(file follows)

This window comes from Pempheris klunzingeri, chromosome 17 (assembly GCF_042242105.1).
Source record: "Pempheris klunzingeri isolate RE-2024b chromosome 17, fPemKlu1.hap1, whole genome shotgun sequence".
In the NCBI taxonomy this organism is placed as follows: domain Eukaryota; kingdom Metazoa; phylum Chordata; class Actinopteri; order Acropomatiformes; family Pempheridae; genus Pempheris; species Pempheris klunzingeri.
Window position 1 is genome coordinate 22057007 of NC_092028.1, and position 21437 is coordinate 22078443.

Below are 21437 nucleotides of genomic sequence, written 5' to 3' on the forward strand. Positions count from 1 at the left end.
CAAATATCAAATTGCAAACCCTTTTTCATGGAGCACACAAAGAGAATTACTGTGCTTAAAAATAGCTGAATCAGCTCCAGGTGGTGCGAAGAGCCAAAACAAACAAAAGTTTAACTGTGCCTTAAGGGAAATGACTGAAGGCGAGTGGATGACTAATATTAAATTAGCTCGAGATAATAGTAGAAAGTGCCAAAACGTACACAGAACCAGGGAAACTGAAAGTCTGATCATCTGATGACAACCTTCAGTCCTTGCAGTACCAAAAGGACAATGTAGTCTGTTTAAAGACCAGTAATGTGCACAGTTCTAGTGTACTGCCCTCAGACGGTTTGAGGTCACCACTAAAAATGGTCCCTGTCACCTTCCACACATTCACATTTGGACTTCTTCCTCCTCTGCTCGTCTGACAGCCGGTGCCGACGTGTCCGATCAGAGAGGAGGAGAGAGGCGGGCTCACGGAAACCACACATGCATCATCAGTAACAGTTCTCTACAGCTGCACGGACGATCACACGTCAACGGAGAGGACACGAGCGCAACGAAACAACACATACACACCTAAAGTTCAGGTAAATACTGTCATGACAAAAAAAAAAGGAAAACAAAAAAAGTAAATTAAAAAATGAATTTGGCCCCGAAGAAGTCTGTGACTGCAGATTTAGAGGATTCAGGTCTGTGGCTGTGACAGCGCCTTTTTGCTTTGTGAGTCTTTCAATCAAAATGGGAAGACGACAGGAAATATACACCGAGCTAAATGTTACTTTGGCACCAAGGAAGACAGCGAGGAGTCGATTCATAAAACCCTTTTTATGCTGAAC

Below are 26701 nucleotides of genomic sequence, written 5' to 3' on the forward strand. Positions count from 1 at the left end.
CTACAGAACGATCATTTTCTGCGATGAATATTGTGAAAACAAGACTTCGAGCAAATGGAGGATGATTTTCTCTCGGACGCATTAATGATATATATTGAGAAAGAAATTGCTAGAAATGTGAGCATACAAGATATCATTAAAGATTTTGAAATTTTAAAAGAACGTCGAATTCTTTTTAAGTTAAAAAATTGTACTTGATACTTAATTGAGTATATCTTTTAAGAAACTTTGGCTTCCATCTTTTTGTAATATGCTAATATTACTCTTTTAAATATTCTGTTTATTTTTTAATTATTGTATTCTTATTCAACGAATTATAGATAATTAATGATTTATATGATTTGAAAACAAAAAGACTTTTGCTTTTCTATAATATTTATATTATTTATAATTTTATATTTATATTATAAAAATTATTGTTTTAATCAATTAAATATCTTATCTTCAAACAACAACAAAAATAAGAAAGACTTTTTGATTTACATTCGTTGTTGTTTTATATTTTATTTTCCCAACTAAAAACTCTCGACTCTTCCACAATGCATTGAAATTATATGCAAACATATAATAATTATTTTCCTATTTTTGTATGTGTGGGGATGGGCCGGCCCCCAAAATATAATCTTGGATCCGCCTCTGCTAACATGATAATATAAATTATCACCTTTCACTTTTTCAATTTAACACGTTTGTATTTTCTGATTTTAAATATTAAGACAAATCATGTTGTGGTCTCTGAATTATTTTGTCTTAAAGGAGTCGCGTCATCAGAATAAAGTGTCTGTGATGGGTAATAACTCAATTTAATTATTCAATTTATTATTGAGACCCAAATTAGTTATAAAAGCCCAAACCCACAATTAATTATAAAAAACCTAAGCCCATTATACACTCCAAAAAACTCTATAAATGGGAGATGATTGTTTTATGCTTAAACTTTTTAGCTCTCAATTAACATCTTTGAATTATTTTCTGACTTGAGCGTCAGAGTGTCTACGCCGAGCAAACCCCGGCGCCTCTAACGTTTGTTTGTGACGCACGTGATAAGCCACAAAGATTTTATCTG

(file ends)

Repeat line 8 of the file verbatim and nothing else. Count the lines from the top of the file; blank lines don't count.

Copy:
CTACAGAACGATCATTTTCTGCGATGAATATTGTGAAAACAAGACTTCGAGCAAATGGAGGATGATTTTCTCTCGGACGCATTAATGATATATATTGAGAAAGAAATTGCTAGAAATGTGAGCATACAAGATATCATTAAAGATTTTGAAATTTTAAAAGAACGTCGAATTCTTTTTAAGTTAAAAAATTGTACTTGATACTTAATTGAGTATATCTTTTAAGAAACTTTGGCTTCCATCTTTTTGTAATATGCTAATATTACTCTTTTAAATATTCTGTTTATTTTTTAATTATTGTATTCTTATTCAACGAATTATAGATAATTAATGATTTATATGATTTGAAAACAAAAAGACTTTTGCTTTTCTATAATATTTATATTATTTATAATTTTATATTTATATTATAAAAATTATTGTTTTAATCAATTAAATATCTTATCTTCAAACAACAACAAAAATAAGAAAGACTTTTTGATTTACATTCGTTGTTGTTTTATATTTTATTTTCCCAACTAAAAACTCTCGACTCTTCCACAATGCATTGAAATTATATGCAAACATATAATAATTATTTTCCTATTTTTGTATGTGTGGGGATGGGCCGGCCCCCAAAATATAATCTTGGATCCGCCTCTGCTAACATGATAATATAAATTATCACCTTTCACTTTTTCAATTTAACACGTTTGTATTTTCTGATTTTAAATATTAAGACAAATCATGTTGTGGTCTCTGAATTATTTTGTCTTAAAGGAGTCGCGTCATCAGAATAAAGTGTCTGTGATGGGTAATAACTCAATTTAATTATTCAATTTATTATTGAGACCCAAATTAGTTATAAAAGCCCAAACCCACAATTAATTATAAAAAACCTAAGCCCATTATACACTCCAAAAAACTCTATAAATGGGAGATGATTGTTTTATGCTTAAACTTTTTAGCTCTCAATTAACATCTTTGAATTATTTTCTGACTTGAGCGTCAGAGTGTCTACGCCGAGCAAACCCCGGCGCCTCTAACGTTTGTTTGTGACGCACGTGATAAGCCACAAAGATTTTATCTG